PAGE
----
For people in South Carolina who have interacted with the federal criminal justice system, the First Step Act could be of serious interest. The bill has been endorsed by a wide and unusual coalition of supporters, ranging from President Donald Trump to longtime criminal justice reform advocates like the American Civil Liberties Union. The First Step Act is widely regarded as a compromise proposal, and it has received a number of criticisms. Some say that the bill is too weak to address real flaws in the system. For those who could be affected by the legislation, it is important to understand its provisions.
One of the more immediate impacts of the bill could be felt by those with older convictions on crack cocaine charges. In 2010, Congress passed the Fair Sentencing Act to address the vast disparity in sentences between those convicted of powder and crack cocaine offenses. This disparity had disproportionately affected African American defendants. However, people convicted before 2010 were not affected by the reform. If the First Step Act becomes law, those affected could petition a judge for release; however, prosecutors would also be allowed to weigh in on the request.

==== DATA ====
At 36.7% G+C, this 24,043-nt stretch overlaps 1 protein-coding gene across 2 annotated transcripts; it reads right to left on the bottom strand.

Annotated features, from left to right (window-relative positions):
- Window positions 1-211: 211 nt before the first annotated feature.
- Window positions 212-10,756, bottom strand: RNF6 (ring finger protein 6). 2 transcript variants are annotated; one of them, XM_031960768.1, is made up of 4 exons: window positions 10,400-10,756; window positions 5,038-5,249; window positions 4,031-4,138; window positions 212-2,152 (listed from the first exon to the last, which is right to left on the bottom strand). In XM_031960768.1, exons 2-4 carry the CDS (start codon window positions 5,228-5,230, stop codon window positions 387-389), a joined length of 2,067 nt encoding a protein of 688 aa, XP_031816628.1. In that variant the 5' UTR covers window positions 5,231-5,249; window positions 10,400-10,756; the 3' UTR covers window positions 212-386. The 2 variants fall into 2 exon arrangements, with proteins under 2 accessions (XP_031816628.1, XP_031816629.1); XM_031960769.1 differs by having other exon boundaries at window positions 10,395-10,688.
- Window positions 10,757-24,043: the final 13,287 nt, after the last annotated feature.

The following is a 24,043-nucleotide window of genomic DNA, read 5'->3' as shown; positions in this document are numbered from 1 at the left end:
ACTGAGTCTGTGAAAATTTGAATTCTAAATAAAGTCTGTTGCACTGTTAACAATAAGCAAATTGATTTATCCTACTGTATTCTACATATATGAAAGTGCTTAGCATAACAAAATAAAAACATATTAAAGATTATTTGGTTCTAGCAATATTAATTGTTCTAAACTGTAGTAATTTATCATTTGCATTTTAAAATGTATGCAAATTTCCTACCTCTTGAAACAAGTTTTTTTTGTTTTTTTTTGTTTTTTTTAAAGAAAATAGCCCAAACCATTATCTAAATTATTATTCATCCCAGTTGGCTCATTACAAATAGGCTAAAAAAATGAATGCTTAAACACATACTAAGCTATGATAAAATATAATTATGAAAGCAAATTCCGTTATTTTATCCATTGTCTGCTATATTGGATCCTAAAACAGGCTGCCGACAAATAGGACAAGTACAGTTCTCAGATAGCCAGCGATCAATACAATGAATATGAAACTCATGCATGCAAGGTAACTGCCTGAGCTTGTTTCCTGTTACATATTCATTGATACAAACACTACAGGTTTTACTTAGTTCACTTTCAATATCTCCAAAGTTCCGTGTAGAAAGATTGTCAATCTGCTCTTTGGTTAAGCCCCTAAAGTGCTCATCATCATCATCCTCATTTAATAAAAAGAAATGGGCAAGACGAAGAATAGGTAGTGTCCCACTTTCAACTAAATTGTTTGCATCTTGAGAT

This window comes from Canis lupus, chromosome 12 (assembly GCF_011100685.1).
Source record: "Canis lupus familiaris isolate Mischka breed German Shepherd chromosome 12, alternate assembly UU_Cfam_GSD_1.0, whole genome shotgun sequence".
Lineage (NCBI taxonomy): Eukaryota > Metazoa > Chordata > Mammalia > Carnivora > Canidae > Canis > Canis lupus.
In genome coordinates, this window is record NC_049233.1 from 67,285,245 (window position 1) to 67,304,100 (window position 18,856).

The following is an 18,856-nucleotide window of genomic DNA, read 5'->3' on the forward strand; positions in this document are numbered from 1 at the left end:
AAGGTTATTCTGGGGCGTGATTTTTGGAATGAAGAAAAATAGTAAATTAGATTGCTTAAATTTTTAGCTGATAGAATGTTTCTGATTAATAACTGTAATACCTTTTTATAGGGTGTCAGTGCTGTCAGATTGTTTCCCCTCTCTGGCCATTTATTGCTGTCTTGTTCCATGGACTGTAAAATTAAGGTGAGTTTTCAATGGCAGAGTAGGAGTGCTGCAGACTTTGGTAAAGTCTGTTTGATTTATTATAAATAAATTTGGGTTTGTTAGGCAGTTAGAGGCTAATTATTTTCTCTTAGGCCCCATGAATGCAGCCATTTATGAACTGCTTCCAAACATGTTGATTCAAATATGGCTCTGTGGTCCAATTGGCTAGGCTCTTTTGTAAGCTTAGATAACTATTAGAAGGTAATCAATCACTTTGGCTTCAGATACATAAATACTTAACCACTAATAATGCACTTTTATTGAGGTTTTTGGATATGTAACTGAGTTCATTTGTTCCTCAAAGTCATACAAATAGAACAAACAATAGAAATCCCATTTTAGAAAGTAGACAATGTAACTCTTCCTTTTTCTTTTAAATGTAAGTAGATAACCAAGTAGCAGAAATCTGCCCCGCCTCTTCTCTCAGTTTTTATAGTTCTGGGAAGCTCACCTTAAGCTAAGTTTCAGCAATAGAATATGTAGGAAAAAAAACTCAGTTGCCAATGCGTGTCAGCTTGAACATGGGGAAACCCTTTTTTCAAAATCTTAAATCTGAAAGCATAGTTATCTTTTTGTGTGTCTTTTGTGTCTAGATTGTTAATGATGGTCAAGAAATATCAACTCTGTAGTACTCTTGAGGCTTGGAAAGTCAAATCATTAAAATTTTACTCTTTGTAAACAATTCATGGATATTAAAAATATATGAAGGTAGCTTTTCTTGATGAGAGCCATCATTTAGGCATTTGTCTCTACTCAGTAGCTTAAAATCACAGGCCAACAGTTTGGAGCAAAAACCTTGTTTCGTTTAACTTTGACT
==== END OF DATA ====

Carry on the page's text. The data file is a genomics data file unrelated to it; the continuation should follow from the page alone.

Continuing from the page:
In addition, mandatory minimum sentencing would be changed under the provisions of the bill. The federal "three strikes" law, which mandates life imprisonment after three serious felony convictions, would mandate a 25-year prison sentence instead. The bill would also give federal judges more discretion when dealing with people with minimal criminal records. Judges could exercise an exception to mandatory minimums for these defendants, a reform that could affect 2,000 people every year.
A federal criminal conviction can affect all aspects of one's life, including education, housing and employment. However, someone facing criminal charges may work with a criminal defense attorney. Legal counsel could work to challenge police and prosecution assertions in order to avoid a conviction.